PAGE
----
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Part Two, Pre 1960s
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A scene once common now gone. Caboose #13408 (a T&P-built cab) rounds a rural curve at Omaha, Nebraska. "Schoolhouse Bend" as pictured by reknowned photographer William W. Kratville - © W. W. Kratville photo, used with permission

Cabeese, Crummies & Hacks
Part Two, 1960s
- T&P-built, C&EI-built, and Transfer Cabooses
In earlier times the Missouri Pacific caboose was a rather drab boxcar red color with a small buzzsaw logo and white lettering. During the 1960's, at the same time the locomotive paint scheme was being changed to an overall blue, a new caboose scheme was being expirimented with using the old boxcar red color before the company settled on a final version. The rear of MoPac trains were brightened by a new caboose scheme - an eyecatching vermillion red with large buzzsaws and reflective scotch-lite trim. By the late 1970's the company logo was being replaced by the new eagle/blue buzzsaw decal, a unique color only used for cabooses.

      Texas & Pacific -built Steel Caboose

Texas Pacific steel cabooses were a bit shorter in length than the MoP's standard steel cars, with arched roofs and riveted body - sharing some similarities to those found on the Southern Pacific. Both the Texas Pacific & Missouri Pacific prefered to have the cupolas shoved far off center on their cabooses reminiscent of the older wooden designs, a characteristic that sets them apart from other modern factory built cabs. They had a very well proportioned design and outlasted most other cabooses in years of service, lasting well into the UP era. Many survive today as public displays.

Series 13065--13157 - T&P Steel Cupola Caboose
Plate - AAR Class - RR Class -
Former Series - T&P 2500-2593 Built - 1929, 1949, 1952, 1955 Rebuilt - 1966-69 @ Interntl. Car and M.P. Sedalia
Car Manufacturer Texas & Pacific by T.P. Marshall
Outside Lg. 35' 10-1/8" (over end sills)
Outside Wd. 9' 0-1/4"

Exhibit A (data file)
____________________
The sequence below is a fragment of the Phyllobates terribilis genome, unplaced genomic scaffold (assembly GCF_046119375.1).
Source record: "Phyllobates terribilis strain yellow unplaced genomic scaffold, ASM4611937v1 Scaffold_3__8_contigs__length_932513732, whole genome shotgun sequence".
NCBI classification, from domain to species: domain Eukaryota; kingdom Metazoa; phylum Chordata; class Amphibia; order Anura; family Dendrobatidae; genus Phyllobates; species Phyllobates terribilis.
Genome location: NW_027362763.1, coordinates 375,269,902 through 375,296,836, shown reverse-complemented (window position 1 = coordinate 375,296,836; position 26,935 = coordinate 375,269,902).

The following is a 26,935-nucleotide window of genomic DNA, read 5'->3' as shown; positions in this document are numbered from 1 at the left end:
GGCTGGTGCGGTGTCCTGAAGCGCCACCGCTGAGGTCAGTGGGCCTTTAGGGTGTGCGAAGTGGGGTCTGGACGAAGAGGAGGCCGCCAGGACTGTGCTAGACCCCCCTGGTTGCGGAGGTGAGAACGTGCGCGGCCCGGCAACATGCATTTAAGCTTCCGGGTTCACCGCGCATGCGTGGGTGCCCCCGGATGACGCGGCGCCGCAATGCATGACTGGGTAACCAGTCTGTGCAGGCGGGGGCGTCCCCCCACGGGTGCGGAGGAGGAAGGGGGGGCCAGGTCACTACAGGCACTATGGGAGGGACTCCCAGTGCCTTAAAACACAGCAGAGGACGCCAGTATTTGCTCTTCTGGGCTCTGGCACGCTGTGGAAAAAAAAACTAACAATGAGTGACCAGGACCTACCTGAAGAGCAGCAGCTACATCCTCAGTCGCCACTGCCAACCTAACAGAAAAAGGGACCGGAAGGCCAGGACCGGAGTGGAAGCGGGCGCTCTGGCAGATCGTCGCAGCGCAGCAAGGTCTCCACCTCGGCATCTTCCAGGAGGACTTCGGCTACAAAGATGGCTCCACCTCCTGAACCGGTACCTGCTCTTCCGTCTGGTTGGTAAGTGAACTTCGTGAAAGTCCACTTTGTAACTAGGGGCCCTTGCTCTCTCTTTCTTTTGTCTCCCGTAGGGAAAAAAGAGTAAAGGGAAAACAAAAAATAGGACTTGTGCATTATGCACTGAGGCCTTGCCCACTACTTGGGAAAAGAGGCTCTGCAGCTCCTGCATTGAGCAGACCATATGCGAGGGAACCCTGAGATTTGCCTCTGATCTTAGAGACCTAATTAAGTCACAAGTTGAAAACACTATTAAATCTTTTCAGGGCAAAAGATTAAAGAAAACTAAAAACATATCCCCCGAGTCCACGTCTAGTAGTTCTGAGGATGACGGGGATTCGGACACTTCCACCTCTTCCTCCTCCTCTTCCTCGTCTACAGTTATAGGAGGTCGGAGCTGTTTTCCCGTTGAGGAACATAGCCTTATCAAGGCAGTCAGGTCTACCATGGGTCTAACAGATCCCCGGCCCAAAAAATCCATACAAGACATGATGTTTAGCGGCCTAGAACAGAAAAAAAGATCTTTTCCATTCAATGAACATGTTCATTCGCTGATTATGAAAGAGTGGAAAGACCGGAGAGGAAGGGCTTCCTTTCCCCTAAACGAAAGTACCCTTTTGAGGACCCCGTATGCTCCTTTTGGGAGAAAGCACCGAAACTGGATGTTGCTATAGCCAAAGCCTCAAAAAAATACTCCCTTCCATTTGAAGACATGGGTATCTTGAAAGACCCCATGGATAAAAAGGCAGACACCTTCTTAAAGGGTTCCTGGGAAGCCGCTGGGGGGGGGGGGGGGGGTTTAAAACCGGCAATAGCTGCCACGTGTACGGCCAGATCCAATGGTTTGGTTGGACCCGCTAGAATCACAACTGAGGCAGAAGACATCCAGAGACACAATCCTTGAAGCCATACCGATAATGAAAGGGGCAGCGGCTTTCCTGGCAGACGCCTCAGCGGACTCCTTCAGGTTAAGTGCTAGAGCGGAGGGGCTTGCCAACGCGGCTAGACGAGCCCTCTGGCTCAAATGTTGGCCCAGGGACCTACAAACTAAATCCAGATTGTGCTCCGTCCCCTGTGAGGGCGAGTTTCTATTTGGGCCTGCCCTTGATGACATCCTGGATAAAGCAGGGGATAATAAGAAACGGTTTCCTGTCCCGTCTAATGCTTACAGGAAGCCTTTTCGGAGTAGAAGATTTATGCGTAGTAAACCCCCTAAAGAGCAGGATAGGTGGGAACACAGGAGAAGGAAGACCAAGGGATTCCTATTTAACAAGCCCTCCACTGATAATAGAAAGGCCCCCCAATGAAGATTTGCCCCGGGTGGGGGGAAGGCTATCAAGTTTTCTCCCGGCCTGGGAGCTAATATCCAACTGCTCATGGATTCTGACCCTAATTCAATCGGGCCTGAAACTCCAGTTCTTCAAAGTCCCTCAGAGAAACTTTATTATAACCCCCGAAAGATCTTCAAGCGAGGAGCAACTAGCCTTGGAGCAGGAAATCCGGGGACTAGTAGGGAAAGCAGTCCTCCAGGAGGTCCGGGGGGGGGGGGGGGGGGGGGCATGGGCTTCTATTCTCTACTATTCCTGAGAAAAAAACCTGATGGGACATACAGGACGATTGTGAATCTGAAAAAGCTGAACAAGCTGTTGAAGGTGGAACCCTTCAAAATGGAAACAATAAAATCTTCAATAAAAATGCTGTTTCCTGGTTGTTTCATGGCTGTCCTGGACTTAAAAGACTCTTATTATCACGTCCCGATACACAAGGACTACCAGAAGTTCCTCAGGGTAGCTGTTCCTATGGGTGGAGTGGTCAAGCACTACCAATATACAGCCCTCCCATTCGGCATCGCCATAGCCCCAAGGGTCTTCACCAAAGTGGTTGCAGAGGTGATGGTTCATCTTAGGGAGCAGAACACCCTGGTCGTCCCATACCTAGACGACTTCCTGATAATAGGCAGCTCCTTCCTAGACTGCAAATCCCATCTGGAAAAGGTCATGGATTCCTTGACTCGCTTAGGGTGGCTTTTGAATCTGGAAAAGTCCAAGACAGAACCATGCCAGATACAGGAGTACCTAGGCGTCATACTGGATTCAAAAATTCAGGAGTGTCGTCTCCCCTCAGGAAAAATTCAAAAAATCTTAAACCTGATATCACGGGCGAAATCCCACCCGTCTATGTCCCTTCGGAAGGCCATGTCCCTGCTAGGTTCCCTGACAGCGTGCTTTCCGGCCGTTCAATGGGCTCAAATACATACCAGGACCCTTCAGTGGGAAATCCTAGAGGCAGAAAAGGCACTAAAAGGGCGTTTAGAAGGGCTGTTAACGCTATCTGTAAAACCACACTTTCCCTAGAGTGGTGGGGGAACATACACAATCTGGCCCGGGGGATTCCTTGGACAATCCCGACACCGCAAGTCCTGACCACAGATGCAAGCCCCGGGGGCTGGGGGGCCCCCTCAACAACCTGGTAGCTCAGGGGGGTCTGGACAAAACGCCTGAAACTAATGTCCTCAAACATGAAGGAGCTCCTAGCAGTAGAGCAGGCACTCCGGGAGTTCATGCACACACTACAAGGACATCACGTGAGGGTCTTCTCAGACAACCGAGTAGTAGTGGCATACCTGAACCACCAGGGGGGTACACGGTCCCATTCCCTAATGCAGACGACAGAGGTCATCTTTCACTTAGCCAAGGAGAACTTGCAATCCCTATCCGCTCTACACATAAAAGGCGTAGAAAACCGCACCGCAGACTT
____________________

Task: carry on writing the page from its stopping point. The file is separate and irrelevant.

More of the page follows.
Outside Ht. to Cupola 15' 0-13/16"
Inside Lg. 28' 7-1/2" Inside Wd. 8' 3-7/8" Outside Ht. to Roof - 14' 3-13/16"
Cubic feet - Load Limit - Lt. Wt. 47,900 lbs. (IC) & 50,560 lbs. (Sedalia)
Truck Barber Wheel Diameter 33" CSI-IW Hand Brake Ajax
Heating Kerosene (IC rebuilds - Propane) Smokejack Dickinson Radio Motorola

Texas & Pacific 2500 -The first all-steel constructed at T&P's Marshall shops in November 1949. These cabooses were very successful, being among the most long-lived on the railroad. #2500 was the only one to have the high-cupola and triple-window design, and is seen here in it's original appearance at Weatherford, Texas on November 14, 1965. - photo: R. D. Ross, John C. La Rue, Jr. collection, used with permission. Contact John for a list of his r.r. photos.

TP 2558 - The date is April 10, 1966 at Weatherford, Texas. The home-built is shown here in its final full Texas & Pacific scheme before the MoPac rebuilding program. - R. D. Ross Photo/courtesy John C. La Rue, Jr. Collection, Contact: John for his list of r.r. photos for sale.

TP 13103 - Sublettered for Texas & Pacific, #13103 is parked on the college campus at Lincoln, Nebraska in October 1975. This evening it will be headed back east to Union, then it or a sister will make the return back again to Lincoln around midnight - © copyright Glen Beans, used with permission. Note: this is a high-res file (260 kb) with excellent image detail.

MP 12124 - resides in Union, Nebraska preserved along side its home rails - the Omaha to Kansas City mainline in the background. A halfmile north the line branches off west to Weeping Water. The former #13124 was renumbered from the road service 13000-series into the local 12000's - T. Greuter Photo